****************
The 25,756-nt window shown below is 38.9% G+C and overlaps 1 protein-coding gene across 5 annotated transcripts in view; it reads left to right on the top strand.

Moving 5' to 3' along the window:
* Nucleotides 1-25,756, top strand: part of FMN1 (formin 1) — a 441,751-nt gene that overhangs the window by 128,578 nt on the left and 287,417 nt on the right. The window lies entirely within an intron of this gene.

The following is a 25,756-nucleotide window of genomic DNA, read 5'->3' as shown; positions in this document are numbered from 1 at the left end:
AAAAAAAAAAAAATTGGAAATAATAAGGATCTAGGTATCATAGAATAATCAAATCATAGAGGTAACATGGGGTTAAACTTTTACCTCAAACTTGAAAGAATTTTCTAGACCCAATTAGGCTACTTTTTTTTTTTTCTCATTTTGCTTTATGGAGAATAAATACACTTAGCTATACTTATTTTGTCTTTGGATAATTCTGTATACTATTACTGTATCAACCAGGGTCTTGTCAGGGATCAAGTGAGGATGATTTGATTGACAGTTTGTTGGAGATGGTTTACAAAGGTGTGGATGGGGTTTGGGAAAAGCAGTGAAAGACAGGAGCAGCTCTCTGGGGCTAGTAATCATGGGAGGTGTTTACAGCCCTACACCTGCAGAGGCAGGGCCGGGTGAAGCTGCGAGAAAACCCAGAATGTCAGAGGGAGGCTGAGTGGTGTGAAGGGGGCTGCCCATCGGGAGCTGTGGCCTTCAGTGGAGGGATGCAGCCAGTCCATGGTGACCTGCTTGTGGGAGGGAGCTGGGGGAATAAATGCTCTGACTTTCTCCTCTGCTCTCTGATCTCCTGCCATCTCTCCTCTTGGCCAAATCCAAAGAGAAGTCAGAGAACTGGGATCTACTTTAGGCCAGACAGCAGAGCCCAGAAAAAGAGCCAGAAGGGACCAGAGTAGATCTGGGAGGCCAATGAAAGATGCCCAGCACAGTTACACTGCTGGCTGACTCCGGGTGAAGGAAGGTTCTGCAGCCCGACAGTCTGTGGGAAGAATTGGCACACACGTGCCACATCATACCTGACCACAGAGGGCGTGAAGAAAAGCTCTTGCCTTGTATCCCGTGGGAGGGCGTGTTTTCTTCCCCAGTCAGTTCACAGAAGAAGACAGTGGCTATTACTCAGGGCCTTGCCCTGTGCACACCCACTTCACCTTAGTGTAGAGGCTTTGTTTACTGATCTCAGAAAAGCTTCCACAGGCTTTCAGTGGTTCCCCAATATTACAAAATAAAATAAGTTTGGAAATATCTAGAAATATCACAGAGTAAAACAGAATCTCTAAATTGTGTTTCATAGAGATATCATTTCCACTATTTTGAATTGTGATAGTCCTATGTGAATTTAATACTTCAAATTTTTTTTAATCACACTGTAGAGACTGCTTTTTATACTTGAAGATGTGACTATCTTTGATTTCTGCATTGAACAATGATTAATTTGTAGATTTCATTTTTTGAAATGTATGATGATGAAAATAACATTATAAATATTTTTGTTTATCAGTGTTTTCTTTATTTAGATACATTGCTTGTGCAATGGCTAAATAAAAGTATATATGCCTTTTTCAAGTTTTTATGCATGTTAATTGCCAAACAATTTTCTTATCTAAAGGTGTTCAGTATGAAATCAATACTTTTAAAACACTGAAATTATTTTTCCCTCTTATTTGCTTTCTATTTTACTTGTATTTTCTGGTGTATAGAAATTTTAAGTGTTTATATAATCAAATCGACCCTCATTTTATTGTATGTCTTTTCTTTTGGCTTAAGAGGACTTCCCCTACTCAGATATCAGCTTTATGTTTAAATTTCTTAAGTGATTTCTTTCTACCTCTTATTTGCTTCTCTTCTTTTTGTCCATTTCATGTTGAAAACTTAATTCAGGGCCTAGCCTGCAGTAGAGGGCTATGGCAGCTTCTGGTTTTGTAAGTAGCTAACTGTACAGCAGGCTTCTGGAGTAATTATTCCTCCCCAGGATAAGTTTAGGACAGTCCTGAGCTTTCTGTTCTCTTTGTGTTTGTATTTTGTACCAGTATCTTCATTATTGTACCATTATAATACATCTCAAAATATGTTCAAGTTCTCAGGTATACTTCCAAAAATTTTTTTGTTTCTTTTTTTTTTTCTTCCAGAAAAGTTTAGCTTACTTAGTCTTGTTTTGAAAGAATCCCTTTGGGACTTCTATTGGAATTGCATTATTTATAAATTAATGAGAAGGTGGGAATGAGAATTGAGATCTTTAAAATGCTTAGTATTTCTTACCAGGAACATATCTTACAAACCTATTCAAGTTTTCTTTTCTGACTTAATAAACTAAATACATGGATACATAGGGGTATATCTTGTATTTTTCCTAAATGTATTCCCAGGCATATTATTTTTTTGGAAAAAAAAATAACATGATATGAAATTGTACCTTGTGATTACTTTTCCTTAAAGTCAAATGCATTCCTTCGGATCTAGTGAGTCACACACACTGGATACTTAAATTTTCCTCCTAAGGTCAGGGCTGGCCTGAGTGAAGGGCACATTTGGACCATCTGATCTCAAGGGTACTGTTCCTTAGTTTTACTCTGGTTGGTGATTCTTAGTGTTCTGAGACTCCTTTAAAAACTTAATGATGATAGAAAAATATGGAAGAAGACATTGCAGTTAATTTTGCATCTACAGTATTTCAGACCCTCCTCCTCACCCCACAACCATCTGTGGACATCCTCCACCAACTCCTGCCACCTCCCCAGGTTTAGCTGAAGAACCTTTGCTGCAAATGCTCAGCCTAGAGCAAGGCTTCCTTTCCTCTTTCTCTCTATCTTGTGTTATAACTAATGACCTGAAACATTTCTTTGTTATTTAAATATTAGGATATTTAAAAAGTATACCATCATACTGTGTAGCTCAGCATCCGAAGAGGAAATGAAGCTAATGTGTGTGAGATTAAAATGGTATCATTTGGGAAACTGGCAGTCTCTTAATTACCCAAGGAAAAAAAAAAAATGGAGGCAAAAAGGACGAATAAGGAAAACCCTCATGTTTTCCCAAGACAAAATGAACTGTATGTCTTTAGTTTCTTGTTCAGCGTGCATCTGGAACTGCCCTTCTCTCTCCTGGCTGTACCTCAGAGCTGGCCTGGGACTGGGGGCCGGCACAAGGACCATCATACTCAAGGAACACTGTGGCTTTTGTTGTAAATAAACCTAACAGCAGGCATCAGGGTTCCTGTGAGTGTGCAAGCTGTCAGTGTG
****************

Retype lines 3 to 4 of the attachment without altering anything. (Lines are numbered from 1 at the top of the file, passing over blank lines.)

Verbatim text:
* Nucleotides 1-25,756, top strand: part of FMN1 (formin 1) — a 441,751-nt gene that overhangs the window by 128,578 nt on the left and 287,417 nt on the right. The window lies entirely within an intron of this gene.

The following is a 25,756-nucleotide window of genomic DNA, read 5'->3' as shown; positions in this document are numbered from 1 at the left end: